by Sam Robinson
Yesterday, Seattle band Citizens dropped more than a few pieces of big news. They have a new name – Citizens & Saints – and their long-time-coming second record, Join the Triumph, will be in our ears real soon. Reel Gospel has been reporting on the production of this album at every step: we spoke with lead singer Zach Bolen in studio during the album’s recording in January, and when single You Brought Me Back to Life was released in April.
Since then, there’s been some significant changes for the band, with Zach resigning from Mars Hill Church and Citizens consequently splitting from the Mars Hill Music label. Last week I spent some time talking to Zach about the changes that the last few months have brought, and discovered more about the forthcoming sophomore album.
SAM: Zach, you’ve left Mars Hill and are no longer worship pastor there. This has meant that Citizens has severed ties with Mars Hill as well. How have you seen God as a comfort during this transition?
ZACH: One of the biggest things my wife and I were struck with as we prayed through leaving Mars Hill was how fearful we were to surrender all our needs and provisions into the hands of God. Sure, wisdom says you need a job to provide for your family, but more than that the Holy Spirit reminded us that we needed Jesus above anything else and it was Jesus alone who provided us with everything we needed. Repenting of that idolatry came as a breath of fresh air. We’re in a place now where we have more peace about not knowing the future than being a part of Mars Hill and having all our provisions met through circumstances that I could control. If anything this has been, and I suspect it will continue to be, a great season of refinement and continual reminder of our daily need for Jesus. I’m so thankful that I get to walk by faith hand in hand with my wife and kids through all this.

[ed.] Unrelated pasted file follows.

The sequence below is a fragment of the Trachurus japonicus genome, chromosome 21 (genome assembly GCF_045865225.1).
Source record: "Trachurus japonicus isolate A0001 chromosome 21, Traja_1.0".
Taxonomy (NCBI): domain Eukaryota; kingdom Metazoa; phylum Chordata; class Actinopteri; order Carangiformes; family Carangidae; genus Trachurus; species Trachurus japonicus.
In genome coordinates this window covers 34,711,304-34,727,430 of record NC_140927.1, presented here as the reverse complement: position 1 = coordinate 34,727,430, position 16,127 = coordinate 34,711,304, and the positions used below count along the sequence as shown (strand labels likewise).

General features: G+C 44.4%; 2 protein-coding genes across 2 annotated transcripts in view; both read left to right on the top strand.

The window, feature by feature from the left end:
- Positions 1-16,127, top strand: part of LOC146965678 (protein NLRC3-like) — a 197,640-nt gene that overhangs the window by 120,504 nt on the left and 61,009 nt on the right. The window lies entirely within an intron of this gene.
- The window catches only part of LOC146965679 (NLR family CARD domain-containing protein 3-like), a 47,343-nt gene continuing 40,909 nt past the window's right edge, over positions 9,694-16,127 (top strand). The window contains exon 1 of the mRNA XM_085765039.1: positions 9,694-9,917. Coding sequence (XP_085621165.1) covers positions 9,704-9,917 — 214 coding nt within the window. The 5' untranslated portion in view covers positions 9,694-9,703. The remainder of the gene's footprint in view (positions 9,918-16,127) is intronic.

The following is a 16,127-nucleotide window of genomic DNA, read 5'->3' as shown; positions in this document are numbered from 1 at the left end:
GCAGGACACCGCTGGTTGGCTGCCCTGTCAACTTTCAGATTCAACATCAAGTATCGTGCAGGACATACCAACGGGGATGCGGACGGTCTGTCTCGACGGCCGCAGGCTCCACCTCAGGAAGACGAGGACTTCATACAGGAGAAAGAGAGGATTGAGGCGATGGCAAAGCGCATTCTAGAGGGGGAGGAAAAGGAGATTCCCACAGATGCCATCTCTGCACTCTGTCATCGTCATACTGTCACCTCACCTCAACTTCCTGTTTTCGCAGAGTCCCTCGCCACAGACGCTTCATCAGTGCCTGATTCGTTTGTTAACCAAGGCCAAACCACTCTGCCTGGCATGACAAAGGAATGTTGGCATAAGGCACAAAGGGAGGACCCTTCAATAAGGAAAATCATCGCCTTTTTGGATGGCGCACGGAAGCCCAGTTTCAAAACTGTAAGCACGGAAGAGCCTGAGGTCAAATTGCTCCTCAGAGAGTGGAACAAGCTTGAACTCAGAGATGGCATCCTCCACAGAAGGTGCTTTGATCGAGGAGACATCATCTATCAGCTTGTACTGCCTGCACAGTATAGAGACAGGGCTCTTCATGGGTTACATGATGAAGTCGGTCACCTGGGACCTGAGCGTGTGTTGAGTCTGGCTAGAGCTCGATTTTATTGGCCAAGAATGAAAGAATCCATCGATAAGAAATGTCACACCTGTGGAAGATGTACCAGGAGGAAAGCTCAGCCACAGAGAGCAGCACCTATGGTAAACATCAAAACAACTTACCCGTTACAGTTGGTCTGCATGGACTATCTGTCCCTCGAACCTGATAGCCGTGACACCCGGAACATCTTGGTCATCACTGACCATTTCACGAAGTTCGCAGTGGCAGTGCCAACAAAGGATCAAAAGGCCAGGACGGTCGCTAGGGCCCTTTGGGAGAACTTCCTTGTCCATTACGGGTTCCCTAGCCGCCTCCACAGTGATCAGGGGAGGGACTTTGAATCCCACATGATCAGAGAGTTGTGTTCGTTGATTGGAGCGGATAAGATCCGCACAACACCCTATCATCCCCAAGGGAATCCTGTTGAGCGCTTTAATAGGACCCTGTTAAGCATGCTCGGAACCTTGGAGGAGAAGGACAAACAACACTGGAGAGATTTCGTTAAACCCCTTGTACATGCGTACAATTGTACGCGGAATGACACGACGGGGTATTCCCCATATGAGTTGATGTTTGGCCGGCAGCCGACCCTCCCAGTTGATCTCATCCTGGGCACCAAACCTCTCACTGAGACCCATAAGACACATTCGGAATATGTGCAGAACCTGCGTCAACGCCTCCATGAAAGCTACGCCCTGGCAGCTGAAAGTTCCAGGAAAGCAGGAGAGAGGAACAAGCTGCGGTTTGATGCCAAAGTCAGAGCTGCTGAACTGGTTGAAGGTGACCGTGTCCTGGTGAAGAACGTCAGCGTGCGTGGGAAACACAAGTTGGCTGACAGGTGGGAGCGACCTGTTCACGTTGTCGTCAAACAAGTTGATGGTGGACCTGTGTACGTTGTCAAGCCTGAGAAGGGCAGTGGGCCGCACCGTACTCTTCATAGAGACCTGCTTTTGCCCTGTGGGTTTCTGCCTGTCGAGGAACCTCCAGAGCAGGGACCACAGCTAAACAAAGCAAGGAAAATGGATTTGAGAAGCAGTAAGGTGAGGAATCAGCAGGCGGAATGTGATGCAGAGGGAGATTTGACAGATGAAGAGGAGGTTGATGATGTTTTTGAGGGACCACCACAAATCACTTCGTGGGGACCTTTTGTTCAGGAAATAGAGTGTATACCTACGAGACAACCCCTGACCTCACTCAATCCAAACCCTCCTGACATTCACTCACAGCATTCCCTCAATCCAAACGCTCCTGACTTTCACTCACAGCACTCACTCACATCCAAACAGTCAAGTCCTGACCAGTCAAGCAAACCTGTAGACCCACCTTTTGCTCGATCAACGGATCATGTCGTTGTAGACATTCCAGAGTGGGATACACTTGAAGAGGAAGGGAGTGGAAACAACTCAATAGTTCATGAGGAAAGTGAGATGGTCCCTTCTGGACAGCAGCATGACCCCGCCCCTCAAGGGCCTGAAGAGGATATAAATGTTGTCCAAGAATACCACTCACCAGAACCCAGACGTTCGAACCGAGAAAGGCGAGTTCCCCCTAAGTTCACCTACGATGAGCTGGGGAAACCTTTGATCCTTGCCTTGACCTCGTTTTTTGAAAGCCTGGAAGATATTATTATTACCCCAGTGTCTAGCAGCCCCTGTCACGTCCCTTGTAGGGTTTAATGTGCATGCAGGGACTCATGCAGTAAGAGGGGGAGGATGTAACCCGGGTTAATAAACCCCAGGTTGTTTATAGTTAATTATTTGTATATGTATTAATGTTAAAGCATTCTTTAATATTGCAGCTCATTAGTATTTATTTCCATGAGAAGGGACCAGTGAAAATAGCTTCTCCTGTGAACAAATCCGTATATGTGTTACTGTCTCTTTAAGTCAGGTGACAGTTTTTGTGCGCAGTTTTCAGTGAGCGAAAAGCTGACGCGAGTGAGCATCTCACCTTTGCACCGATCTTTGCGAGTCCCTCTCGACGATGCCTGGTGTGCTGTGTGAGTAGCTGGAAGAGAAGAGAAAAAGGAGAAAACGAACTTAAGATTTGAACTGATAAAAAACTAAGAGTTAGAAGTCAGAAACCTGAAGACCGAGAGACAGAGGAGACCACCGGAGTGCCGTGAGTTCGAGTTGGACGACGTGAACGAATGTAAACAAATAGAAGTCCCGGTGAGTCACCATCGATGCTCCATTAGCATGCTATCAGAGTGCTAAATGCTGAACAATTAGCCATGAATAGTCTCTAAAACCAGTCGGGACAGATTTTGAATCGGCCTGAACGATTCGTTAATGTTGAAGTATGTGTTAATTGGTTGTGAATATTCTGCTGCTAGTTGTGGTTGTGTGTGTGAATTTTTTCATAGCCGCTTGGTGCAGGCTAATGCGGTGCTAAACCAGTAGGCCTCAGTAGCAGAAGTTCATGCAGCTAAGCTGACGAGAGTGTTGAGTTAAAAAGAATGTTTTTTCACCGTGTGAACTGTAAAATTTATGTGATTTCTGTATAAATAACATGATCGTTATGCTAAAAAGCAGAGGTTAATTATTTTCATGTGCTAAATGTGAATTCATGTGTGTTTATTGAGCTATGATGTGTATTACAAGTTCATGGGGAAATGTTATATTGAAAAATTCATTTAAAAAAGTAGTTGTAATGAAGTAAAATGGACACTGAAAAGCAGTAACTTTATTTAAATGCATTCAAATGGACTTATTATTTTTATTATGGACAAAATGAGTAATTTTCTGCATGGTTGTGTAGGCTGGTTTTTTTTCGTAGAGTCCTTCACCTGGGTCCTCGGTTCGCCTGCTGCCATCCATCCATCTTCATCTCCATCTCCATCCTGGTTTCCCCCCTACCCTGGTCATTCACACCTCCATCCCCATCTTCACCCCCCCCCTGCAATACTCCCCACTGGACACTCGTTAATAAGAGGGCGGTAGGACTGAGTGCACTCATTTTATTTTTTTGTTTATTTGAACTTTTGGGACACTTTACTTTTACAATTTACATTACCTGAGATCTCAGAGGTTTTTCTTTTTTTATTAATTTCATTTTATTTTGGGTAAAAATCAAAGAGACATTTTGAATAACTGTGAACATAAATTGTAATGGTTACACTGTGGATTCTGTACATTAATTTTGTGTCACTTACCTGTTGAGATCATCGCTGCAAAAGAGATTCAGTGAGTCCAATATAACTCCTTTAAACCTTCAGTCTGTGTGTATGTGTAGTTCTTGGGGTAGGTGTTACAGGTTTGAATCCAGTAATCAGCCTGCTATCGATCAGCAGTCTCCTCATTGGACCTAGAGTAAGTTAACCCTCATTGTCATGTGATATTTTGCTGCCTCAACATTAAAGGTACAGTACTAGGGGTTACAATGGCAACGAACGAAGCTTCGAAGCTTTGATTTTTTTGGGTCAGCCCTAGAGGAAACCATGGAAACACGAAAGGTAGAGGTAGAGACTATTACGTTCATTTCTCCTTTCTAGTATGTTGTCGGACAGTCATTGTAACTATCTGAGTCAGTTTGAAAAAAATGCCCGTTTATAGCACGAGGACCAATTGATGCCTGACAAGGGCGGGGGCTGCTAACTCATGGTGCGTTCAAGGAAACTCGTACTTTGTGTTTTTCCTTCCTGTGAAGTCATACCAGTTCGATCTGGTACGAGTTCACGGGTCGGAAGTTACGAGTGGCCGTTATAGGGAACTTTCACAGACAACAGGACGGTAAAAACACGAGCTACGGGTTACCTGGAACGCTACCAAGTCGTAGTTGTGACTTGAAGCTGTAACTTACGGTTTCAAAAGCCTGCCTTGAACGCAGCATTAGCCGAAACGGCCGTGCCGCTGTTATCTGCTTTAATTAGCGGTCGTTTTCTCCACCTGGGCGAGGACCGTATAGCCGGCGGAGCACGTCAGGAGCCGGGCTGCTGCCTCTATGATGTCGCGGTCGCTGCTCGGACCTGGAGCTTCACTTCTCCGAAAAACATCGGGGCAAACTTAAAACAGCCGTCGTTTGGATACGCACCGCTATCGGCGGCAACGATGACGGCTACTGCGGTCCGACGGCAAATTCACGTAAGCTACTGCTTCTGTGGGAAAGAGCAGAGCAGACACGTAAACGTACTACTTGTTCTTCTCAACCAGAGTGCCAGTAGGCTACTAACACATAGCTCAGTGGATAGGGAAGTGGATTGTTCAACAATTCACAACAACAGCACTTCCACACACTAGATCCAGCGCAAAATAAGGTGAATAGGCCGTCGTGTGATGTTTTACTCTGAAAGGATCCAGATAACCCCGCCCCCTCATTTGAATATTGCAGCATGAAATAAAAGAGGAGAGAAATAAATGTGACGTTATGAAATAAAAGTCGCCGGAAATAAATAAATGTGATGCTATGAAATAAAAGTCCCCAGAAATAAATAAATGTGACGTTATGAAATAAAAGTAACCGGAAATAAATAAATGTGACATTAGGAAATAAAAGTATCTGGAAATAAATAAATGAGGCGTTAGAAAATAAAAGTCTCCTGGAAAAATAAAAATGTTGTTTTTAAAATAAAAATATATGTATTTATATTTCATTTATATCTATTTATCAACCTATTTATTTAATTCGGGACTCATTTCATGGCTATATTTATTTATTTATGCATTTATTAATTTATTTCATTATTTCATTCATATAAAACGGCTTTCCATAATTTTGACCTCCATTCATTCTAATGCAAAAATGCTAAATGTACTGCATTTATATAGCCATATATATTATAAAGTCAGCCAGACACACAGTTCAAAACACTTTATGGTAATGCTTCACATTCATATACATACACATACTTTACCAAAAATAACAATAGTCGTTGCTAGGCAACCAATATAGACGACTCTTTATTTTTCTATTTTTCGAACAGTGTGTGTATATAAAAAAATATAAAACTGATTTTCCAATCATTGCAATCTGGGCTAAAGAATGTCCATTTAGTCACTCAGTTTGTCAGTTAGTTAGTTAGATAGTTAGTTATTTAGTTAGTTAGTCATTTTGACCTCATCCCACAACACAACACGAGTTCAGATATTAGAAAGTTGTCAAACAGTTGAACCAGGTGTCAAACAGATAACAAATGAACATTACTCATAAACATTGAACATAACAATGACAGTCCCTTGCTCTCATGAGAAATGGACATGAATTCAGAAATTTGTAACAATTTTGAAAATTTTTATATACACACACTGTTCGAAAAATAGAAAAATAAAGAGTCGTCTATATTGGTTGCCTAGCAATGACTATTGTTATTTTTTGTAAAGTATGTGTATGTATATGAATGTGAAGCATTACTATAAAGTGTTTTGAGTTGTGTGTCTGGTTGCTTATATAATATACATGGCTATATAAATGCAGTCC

The good news is that Citizens, now Citizens & Saints, will continue as a band independent of Mars Hill. Was there any question about whether to stop making music together?
Yes and no. On one hand I knew that in resigning I needed to be able to provide for my family. The idea of doing Citizens full time seemed so overwhelming. But through the counsel of a bunch of really helpful people we were able to get to a place of trusting that if we went down the road of the band being full-time that it was possible to support my family. Getting over that hurdle was huge because I can’t imagine if we had just so selfishly shut down the ministry God has been doing through the band. Of course he is working through all his people, but there has been something about the fruit that God has brought through Citizens music that, in my opinion, begs a steady obedience until God closes the door. I’m so encouraged to see how on board everyone in the band is with the vision. We want to see Jesus’s church being built up through the singing of the gospel. That’s what we have always been about and so I’m beyond pumped to see that continue.
Reel Gospel has tracked progress on new album Join the Triumph – we spoke to you in the studio in January and you gave us the scoop of the title back in May. Can you give us an update when we’re going to hear it?